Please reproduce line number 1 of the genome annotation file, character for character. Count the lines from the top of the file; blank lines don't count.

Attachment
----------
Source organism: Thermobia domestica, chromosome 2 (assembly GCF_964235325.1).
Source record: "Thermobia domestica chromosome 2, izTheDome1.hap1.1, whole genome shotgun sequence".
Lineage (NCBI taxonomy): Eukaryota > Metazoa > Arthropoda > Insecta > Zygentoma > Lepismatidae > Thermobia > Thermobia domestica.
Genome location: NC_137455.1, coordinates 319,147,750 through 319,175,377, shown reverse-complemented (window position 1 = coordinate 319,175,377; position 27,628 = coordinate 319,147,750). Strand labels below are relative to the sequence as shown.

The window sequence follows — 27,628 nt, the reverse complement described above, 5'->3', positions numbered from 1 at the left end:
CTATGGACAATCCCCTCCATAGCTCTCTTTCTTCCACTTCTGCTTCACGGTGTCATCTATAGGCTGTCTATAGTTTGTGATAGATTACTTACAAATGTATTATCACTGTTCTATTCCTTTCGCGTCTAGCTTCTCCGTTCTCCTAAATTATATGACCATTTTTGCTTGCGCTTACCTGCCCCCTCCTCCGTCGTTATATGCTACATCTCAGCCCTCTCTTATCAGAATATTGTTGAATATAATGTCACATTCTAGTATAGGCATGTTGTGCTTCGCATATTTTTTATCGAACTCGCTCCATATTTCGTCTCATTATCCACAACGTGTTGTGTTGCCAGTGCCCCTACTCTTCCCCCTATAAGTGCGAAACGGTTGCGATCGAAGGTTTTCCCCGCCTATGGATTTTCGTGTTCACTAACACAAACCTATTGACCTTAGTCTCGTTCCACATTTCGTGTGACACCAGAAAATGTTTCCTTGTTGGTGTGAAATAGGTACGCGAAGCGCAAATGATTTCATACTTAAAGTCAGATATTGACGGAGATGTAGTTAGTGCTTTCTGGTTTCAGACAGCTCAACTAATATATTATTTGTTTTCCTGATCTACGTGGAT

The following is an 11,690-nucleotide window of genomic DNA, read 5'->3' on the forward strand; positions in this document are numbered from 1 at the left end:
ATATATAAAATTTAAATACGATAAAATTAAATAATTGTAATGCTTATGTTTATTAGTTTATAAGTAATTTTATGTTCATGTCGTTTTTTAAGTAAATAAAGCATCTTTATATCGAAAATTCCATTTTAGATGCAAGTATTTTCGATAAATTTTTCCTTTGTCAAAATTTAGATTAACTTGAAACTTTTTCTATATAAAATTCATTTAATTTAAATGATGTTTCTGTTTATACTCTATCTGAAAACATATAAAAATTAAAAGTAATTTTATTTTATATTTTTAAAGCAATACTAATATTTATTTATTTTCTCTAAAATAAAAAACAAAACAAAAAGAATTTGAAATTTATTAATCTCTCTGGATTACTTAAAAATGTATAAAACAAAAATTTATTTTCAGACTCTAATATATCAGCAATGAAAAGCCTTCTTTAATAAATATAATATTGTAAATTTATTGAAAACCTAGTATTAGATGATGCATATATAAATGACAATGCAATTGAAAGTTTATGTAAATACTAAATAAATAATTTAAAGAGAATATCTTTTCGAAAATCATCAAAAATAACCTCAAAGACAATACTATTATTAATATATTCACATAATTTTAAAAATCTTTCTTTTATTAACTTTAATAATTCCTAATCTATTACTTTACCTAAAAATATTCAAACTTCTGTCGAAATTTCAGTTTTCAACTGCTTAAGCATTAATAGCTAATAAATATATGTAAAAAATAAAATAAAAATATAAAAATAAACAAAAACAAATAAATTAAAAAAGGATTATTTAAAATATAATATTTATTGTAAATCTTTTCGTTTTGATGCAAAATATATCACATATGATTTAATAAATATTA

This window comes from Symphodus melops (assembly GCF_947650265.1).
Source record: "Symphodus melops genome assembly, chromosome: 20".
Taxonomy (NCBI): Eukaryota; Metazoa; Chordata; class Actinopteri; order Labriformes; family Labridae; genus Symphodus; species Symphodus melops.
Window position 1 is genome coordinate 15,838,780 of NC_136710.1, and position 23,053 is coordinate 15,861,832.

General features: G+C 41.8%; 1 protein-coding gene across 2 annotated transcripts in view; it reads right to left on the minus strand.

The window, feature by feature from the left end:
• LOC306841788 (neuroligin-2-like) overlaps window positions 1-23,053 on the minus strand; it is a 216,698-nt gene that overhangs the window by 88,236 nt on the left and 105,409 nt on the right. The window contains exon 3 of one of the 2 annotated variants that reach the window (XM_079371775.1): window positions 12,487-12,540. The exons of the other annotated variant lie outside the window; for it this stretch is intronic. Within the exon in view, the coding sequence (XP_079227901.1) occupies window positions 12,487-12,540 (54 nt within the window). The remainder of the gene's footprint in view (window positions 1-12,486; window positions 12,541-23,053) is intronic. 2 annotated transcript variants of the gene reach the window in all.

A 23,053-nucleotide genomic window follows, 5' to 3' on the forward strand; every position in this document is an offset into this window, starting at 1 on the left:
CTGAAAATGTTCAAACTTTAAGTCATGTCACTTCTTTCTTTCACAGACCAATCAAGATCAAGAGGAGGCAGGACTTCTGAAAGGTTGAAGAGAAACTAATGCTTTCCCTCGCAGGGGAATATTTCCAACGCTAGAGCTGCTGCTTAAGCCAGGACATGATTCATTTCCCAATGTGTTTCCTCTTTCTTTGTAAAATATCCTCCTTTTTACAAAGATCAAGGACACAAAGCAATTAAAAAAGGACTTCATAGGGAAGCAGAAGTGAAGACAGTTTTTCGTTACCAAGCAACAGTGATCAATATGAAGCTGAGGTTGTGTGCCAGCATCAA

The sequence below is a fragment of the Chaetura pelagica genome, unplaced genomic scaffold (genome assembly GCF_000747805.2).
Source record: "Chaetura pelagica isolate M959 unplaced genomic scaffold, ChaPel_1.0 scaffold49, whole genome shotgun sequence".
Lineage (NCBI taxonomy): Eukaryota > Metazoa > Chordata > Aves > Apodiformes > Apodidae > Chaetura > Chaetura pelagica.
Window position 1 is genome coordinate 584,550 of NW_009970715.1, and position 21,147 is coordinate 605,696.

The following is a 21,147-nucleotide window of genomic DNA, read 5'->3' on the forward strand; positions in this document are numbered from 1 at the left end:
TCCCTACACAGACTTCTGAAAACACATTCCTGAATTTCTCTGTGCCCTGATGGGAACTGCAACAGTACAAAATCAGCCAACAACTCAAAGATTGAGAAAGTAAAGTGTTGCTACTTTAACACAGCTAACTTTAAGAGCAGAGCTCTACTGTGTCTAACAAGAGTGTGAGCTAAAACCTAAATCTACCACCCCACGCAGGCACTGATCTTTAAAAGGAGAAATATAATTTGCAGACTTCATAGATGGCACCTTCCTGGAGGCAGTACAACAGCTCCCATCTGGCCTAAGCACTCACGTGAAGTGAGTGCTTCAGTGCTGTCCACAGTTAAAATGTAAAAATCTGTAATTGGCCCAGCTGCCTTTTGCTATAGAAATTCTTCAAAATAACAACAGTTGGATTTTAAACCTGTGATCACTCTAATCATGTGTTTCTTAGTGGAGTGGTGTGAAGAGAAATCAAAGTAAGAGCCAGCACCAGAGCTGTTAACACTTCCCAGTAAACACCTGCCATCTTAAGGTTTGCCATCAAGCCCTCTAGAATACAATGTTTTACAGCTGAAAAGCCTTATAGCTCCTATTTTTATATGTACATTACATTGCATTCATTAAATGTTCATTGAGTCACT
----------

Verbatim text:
Source organism: Thermobia domestica, chromosome 2 (assembly GCF_964235325.1).